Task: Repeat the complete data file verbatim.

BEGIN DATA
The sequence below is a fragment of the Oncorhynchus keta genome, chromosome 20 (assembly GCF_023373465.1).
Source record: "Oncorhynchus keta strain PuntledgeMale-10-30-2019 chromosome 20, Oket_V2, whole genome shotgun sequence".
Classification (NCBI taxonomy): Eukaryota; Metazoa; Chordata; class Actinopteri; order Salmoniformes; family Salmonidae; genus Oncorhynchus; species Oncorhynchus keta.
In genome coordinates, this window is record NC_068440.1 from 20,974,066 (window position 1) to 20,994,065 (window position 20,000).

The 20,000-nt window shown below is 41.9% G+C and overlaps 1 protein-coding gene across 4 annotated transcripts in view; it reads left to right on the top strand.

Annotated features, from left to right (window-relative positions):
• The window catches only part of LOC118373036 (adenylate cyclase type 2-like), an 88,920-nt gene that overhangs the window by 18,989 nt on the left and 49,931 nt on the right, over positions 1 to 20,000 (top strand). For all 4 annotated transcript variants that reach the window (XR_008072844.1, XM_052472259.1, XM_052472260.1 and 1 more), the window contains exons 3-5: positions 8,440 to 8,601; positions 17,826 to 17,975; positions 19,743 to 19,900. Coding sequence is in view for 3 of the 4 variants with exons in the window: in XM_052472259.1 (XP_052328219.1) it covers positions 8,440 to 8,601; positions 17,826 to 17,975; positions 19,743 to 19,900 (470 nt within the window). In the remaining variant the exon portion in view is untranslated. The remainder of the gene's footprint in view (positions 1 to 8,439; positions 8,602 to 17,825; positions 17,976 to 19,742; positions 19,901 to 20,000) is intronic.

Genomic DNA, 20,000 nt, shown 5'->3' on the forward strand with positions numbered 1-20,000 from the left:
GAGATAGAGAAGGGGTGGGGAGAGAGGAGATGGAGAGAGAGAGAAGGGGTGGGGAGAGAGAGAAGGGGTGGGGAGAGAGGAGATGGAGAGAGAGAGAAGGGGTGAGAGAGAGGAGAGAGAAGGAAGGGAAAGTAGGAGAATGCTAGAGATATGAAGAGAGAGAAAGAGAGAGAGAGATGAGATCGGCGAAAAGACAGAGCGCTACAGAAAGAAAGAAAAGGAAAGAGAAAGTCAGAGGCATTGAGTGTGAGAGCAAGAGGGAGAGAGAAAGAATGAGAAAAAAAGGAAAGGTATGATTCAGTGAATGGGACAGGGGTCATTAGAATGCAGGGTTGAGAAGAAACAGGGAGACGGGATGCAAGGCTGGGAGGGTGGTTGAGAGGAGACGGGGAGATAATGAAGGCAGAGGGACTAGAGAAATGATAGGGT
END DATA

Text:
The sequence below is a fragment of the Oncorhynchus keta genome, chromosome 20 (assembly GCF_023373465.1).
Source record: "Oncorhynchus keta strain PuntledgeMale-10-30-2019 chromosome 20, Oket_V2, whole genome shotgun sequence".
Classification (NCBI taxonomy): Eukaryota; Metazoa; Chordata; class Actinopteri; order Salmoniformes; family Salmonidae; genus Oncorhynchus; species Oncorhynchus keta.
In genome coordinates, this window is record NC_068440.1 from 20,974,066 (window position 1) to 20,994,065 (window position 20,000).

The 20,000-nt window shown below is 41.9% G+C and overlaps 1 protein-coding gene across 4 annotated transcripts in view; it reads left to right on the top strand.

Annotated features, from left to right (window-relative positions):
• The window catches only part of LOC118373036 (adenylate cyclase type 2-like), an 88,920-nt gene that overhangs the window by 18,989 nt on the left and 49,931 nt on the right, over positions 1 to 20,000 (top strand). For all 4 annotated transcript variants that reach the window (XR_008072844.1, XM_052472259.1, XM_052472260.1 and 1 more), the window contains exons 3-5: positions 8,440 to 8,601; positions 17,826 to 17,975; positions 19,743 to 19,900. Coding sequence is in view for 3 of the 4 variants with exons in the window: in XM_052472259.1 (XP_052328219.1) it covers positions 8,440 to 8,601; positions 17,826 to 17,975; positions 19,743 to 19,900 (470 nt within the window). In the remaining variant the exon portion in view is untranslated. The remainder of the gene's footprint in view (positions 1 to 8,439; positions 8,602 to 17,825; positions 17,976 to 19,742; positions 19,901 to 20,000) is intronic.

Genomic DNA, 20,000 nt, shown 5'->3' on the forward strand with positions numbered 1-20,000 from the left:
GAGATAGAGAAGGGGTGGGGAGAGAGGAGATGGAGAGAGAGAGAAGGGGTGGGGAGAGAGAGAAGGGGTGGGGAGAGAGGAGATGGAGAGAGAGAGAAGGGGTGAGAGAGAGGAGAGAGAAGGAAGGGAAAGTAGGAGAATGCTAGAGATATGAAGAGAGAGAAAGAGAGAGAGAGATGAGATCGGCGAAAAGACAGAGCGCTACAGAAAGAAAGAAAAGGAAAGAGAAAGTCAGAGGCATTGAGTGTGAGAGCAAGAGGGAGAGAGAAAGAATGAGAAAAAAAGGAAAGGTATGATTCAGTGAATGGGACAGGGGTCATTAGAATGCAGGGTTGAGAAGAAACAGGGAGACGGGATGCAAGGCTGGGAGGGTGGTTGAGAGGAGACGGGGAGATAATGAAGGCAGAGGGACTAGAGAAATGATAGGGT